Brexit: No more regulatory passporting if Britain leaves the EU
UK-based FX companies and investment firms would lose their current passporting rights unless the UK retain EEA membership.
Just 10 days remain before the British public casts its vote in the very first ever public referendum on the nation’s membership of the European Union, the result of which not only has a potential impact on the volatility that may ensue with regard to the British Pound’s value against the Euro requiring FX companies to employ steadfast risk management measures, but there is a also a very important regulatory consideration to bear in mind.
In 2007, when the Markets in Financial Instruments Directive (MiFID) was originally implemented across 31 member states of the European Economic Area (EEA) and the 28 EU member states, the ability for companies in one regulatory jurisdiction within the European Union to ‘passport’ their licenses to other states was adopted.
Under this particular system, brokerages in London with a license from the Financial Conduct Authority (FCA) are able to provide service to any customer, white label partner, and introducing broker, as well as provide or receive prime brokerage services and liquidity from companies or individuals in any of the 28 European Union Member states.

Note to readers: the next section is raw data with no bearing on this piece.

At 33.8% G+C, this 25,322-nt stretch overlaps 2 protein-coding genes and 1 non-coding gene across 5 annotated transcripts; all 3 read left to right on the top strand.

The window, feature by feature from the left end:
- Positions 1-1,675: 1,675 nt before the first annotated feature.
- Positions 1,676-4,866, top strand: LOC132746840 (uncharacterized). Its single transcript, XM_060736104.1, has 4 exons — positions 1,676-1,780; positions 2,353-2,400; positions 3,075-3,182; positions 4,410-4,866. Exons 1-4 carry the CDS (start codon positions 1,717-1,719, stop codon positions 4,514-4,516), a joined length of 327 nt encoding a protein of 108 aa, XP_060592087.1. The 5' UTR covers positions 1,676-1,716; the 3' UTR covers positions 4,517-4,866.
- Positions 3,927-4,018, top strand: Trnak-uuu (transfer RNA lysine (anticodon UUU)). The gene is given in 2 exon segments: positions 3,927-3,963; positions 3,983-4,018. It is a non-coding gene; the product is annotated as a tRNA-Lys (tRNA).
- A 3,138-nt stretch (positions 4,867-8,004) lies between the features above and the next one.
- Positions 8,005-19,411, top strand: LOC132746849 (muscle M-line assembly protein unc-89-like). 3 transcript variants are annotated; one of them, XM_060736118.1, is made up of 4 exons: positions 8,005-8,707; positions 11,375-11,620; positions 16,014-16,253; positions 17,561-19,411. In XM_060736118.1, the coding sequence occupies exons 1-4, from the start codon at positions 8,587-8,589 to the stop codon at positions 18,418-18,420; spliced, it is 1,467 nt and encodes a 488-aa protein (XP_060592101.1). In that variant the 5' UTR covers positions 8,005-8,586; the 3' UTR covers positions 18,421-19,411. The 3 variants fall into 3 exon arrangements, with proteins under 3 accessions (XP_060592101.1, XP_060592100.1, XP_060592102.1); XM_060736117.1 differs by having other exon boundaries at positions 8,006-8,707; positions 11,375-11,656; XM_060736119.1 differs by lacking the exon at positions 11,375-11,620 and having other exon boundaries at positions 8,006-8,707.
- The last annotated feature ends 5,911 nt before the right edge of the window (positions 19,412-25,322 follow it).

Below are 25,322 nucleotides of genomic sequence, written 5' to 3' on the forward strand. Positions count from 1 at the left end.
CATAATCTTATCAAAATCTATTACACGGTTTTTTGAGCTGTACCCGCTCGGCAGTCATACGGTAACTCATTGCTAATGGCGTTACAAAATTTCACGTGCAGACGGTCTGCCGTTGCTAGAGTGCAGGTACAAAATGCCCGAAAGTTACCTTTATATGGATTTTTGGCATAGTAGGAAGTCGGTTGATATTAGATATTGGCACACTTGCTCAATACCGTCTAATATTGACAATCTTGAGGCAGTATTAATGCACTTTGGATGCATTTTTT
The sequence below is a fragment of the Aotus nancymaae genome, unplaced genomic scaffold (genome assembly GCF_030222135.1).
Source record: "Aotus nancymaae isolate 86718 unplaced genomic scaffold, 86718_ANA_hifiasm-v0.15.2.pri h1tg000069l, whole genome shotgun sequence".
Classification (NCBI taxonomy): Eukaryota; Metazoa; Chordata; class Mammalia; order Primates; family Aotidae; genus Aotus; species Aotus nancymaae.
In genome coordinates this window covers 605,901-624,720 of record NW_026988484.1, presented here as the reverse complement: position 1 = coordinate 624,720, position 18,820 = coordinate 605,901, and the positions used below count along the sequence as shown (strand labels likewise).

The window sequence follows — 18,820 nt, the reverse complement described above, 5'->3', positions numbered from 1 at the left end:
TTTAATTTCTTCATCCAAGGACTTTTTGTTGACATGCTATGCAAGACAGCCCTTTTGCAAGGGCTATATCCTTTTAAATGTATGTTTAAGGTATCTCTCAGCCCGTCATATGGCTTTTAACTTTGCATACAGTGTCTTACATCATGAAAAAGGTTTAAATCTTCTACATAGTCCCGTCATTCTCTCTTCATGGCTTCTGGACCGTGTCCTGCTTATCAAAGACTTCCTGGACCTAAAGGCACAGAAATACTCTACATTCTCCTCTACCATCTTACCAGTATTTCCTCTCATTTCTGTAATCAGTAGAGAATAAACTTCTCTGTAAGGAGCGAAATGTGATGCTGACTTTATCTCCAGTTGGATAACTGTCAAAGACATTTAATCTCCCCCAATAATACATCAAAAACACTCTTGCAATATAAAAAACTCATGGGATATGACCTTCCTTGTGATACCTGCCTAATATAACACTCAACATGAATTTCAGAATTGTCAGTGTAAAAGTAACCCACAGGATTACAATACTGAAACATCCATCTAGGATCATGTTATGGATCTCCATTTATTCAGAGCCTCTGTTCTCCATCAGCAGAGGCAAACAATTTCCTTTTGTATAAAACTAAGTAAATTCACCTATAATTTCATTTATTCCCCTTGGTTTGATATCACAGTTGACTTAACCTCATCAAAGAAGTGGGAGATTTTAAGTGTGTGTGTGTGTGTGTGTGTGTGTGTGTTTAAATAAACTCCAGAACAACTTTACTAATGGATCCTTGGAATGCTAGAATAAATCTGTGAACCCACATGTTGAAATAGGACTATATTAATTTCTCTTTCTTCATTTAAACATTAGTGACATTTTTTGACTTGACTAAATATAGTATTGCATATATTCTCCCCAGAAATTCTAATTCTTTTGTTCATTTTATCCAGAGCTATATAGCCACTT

Currently, the major regions that this applies to in the electronic trading industry are Britain and Cyprus.
In Britain, FCA regulated spread betting giants such as CMC Markets and IG Group have significant client bases in other European countries, notably France and Germany, and are able to comply with regulations on the basis that all clients in mainland Europe are covered by the MiFID passporting facility meaning that such companies are able to market their services without applying for regulatory licenses in each separate country.
The same applies to Cyprus, the world’s largest and most prominent region for retail FX brokerages, which has attracted over 180 brokerages (out of the 1,231 live MetaTrader 4 brokers in global existence today) largely due to low taxation, a very well stuctured business environment, access to skilled and knowledgable human resources and, very importantly, the CySec license being passportable under MiFID, thus being equally as valuable as an FCA license as Cyprus based brokers can offer their services with full regulatory coverage across the entirety of Europe, including Britain.
If the British public vote to leave the European Union on June 23, however, this would be very likely to change.
Unless it retained membership of the EEA (which is quite unlikely), the UK in the event of an exit from the European Union would become a “third party” for the purposes of much EU legislation.
This would mean that, in order to continue to do business with EU entities, the UK would need to maintain a regulatory environment at least “equivalent” to that of the EU despite not benefitting from the advantages of being a member. Obtaining an equivalence decision could be time-consuming and may become political.